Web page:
Then on the postproduction side, we have Mark Towns, who is an amazing editor. He worked on SAINT MAUD recently, and THE RITUAL and THE SURVIVALIST, all amazing films, and he’s another massive horror fan. He has a whole room in his house that is basically wall-to-wall videos, Blu-rays and DVDs. When we met and talked about CENSOR, I was like, this is the person I want to be sitting in a room, putting this story together with, because he knows about this era, he can bring that knowledge to the film, and he’s also an amazing collaborator and works so hard. Tim Harrison, who did the sound design, is another longtime collaborator, and he actually got involved very early on, so I was talking to him about the project from way before shooting. He actually put together a lot of fake video-nasty soundtracks we could use. A lot of them are in the film; in the background, you’ll hear a film playing in another room. He came up with titles like BRAINSPLITTERS and RUN, RABBIT, RUN–all kinds of cool names.
Tim collaborated amazingly with Emilie Levienaise-Farrouch, who did the music. Emilie came on board during post, and when she sent her first piece of music in and we put it against the picture, I thought, this woman has just tuned into Enid’s trauma in a fascinating way. It brought us closer to the character, basically. I should also mention my producer, Helen Jones. She and Anthony Fletcher and I were a trio right from the start, trying to get the film off the ground and taking it through development for quite a few years. It’s Helen’s debut film as producer as well, and she did a terrific job of just pushing the project. It’s hard, isn’t it, getting a film off the ground, particularly for a bunch of first-timers. She worked incredibly hard.
Rzeszowska was also part of the SAINT MAUD team. Had you seen that film before or while you were working on yours?
I hadn’t, actually, no. It’s funny, because I only saw SAINT MAUD when it came out in the cinema in the UK at the end of last year. But I know Rose Glass, and we’d met up before she shot SAINT MAUD and I shot CENSOR, and talked about the process of making our first features. She told me that both Mark and Paulina were amazing to work with, so that helped.
Is your fictitious nasties director Frederick North based on any actual filmmakers?
When I was writing that character, I was definitely looking at interviews with horror directors from that period. He wasn’t based on anybody, but I was reading interviews with people like Dario Argento, and thinking about how this kind of dark mystique could be created around the idea of this filmmaker. I’m not sure if Adrian Schiller, who played Frederick North, was leaning into directors he’d worked with when he played the character!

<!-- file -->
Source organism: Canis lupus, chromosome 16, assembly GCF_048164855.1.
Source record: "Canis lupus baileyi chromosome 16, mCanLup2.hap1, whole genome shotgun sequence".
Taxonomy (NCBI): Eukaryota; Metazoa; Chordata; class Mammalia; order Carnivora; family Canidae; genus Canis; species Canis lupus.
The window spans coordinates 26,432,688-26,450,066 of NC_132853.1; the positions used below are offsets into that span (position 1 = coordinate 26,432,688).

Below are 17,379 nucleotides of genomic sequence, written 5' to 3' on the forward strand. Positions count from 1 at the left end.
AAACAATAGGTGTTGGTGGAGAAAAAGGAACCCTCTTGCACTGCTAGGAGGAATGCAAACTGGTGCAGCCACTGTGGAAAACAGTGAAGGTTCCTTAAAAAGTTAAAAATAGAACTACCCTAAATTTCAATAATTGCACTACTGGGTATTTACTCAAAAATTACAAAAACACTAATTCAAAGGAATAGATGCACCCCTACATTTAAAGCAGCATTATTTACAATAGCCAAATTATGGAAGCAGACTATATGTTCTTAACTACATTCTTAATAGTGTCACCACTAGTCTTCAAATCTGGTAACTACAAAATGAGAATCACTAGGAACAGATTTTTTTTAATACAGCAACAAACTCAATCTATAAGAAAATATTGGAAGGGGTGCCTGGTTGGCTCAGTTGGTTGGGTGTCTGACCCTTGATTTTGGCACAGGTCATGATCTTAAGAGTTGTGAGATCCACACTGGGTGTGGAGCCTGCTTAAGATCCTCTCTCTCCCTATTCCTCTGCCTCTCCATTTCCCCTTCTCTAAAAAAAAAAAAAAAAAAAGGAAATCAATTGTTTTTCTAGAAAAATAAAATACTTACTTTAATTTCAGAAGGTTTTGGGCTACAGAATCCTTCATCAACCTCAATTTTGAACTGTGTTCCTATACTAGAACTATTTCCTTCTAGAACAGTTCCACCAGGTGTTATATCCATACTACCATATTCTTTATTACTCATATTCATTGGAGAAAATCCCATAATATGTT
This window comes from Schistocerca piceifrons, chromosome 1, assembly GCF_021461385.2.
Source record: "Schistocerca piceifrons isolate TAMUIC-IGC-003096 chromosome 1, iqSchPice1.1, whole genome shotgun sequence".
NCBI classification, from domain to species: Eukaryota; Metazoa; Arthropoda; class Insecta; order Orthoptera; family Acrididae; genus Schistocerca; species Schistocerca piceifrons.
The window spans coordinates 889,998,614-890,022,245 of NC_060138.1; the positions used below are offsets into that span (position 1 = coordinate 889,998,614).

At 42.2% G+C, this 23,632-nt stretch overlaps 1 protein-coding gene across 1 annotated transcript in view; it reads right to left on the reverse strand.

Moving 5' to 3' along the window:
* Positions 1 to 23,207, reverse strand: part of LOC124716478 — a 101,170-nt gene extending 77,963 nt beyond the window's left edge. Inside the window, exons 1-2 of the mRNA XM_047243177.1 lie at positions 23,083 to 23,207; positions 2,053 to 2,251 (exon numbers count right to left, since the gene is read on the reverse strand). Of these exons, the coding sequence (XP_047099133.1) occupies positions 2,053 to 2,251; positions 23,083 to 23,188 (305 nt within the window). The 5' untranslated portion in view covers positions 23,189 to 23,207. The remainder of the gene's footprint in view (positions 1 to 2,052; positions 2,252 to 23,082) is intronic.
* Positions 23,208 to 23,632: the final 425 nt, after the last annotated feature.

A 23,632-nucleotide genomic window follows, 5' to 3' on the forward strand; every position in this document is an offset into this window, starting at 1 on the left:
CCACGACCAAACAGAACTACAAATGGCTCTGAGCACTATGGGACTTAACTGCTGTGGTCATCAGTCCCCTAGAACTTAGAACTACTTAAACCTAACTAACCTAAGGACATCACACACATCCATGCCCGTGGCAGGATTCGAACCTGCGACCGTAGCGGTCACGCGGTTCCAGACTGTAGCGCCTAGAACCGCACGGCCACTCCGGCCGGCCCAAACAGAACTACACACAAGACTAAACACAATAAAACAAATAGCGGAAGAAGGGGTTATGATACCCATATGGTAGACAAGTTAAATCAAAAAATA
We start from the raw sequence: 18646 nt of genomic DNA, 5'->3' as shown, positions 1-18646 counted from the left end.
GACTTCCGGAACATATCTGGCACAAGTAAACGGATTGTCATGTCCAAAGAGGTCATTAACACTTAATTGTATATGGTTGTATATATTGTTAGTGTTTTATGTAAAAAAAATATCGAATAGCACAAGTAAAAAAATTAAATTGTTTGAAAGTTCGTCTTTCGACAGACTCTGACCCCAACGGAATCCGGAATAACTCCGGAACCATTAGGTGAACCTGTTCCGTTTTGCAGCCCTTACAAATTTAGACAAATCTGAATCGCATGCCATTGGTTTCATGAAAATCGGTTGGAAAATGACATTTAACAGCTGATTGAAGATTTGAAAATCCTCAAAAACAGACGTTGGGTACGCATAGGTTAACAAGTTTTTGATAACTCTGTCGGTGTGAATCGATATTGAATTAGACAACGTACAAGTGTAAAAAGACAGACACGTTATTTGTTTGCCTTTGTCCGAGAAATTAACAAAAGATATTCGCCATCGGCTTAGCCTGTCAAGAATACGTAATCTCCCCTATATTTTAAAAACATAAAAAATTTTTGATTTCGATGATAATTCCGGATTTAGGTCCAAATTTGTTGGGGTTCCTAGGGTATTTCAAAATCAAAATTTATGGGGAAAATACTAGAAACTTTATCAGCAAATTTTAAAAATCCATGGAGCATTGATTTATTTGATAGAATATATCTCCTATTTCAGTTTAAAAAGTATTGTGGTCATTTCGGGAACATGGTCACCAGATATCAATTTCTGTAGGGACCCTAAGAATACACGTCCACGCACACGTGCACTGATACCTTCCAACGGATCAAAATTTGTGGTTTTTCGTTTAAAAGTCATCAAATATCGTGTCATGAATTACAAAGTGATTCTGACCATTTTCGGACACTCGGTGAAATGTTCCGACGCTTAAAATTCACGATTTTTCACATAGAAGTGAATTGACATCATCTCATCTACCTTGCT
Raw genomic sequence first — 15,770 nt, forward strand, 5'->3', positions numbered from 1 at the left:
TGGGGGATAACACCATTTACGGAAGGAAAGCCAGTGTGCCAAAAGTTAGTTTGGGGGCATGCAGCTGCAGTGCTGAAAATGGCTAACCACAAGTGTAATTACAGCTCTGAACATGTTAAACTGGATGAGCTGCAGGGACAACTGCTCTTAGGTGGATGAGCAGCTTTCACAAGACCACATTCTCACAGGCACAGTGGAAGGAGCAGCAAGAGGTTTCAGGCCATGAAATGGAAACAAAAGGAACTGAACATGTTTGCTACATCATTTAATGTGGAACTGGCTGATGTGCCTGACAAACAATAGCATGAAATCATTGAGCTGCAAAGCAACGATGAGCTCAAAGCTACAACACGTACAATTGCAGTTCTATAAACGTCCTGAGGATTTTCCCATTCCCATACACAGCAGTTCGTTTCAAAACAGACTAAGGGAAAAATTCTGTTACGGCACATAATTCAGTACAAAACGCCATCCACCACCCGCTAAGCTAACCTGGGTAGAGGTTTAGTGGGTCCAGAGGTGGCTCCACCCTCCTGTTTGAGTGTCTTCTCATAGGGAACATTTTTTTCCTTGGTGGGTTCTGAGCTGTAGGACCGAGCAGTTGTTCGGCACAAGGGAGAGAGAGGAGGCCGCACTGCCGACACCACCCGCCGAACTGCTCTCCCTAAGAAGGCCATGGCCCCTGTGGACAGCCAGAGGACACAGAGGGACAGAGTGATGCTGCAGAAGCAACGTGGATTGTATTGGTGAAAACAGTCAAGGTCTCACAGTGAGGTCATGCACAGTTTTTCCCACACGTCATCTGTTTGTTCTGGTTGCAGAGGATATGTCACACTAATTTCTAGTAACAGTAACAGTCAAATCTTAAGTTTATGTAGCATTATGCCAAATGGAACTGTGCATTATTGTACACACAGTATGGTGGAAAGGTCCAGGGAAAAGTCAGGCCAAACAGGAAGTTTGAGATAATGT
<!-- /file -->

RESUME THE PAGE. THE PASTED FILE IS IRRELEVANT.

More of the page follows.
Did you enjoy taking on a different style when you were shooting the nasties within the film?
Very much–I really enjoyed that. One of my favorites to shoot was ASUNDER, the one where we discover Alice Lee, because I had to tread the line of keeping it from becoming too hammy and pulling us away from Enid’s story. It couldn’t be a pastiche, but at the same time, I got to sit down and really analyze what it is that makes these films these films. It’s not just the look, it’s also the performances. For example, the blocking of the camera with the actors. I remember saying to one of them, “I’m going to ask you to do things that feel like they’re pushing against your instincts, but when you say, ‘Wait, let me see!’ don’t go to her. Deliver the line, and then go to her.’ ” Those little tiny details are what really land us in that period and in those films. And Annika completely nailed those scenes in terms of how she lit them.
Do you think those events from the ’80s can be related to Internet controversies today?
Yeah, we are in that now with social media, aren’t we? The way we’re blaming new technology. We can’t see the future yet, so we don’t know how this is all going to ultimately affect us. There are obviously algorithms and political power that you have with social media that make it a slightly more complicated conversation, I think. Perhaps in 30 years’ time, someone will make the social-media version of CENSOR, looking back at this decade and wondering if we were all being a little bit hysterical.
Has it been a relief to make and release a horror film at a time when the genre is not as censored as it was back then?
Yeah, but I think people were having a lot of fun upsetting people on purpose with these movies in the ’80s. It feels like there was a certain amount of joy coming from people who were making horror films, going out of their way to upset the conservative-minded opposition. And now, it’s much harder to upset people, isn’t it [laughs]? Luckily, I don’t get off on upsetting people, but I think having that freedom is important, and I appreciate it.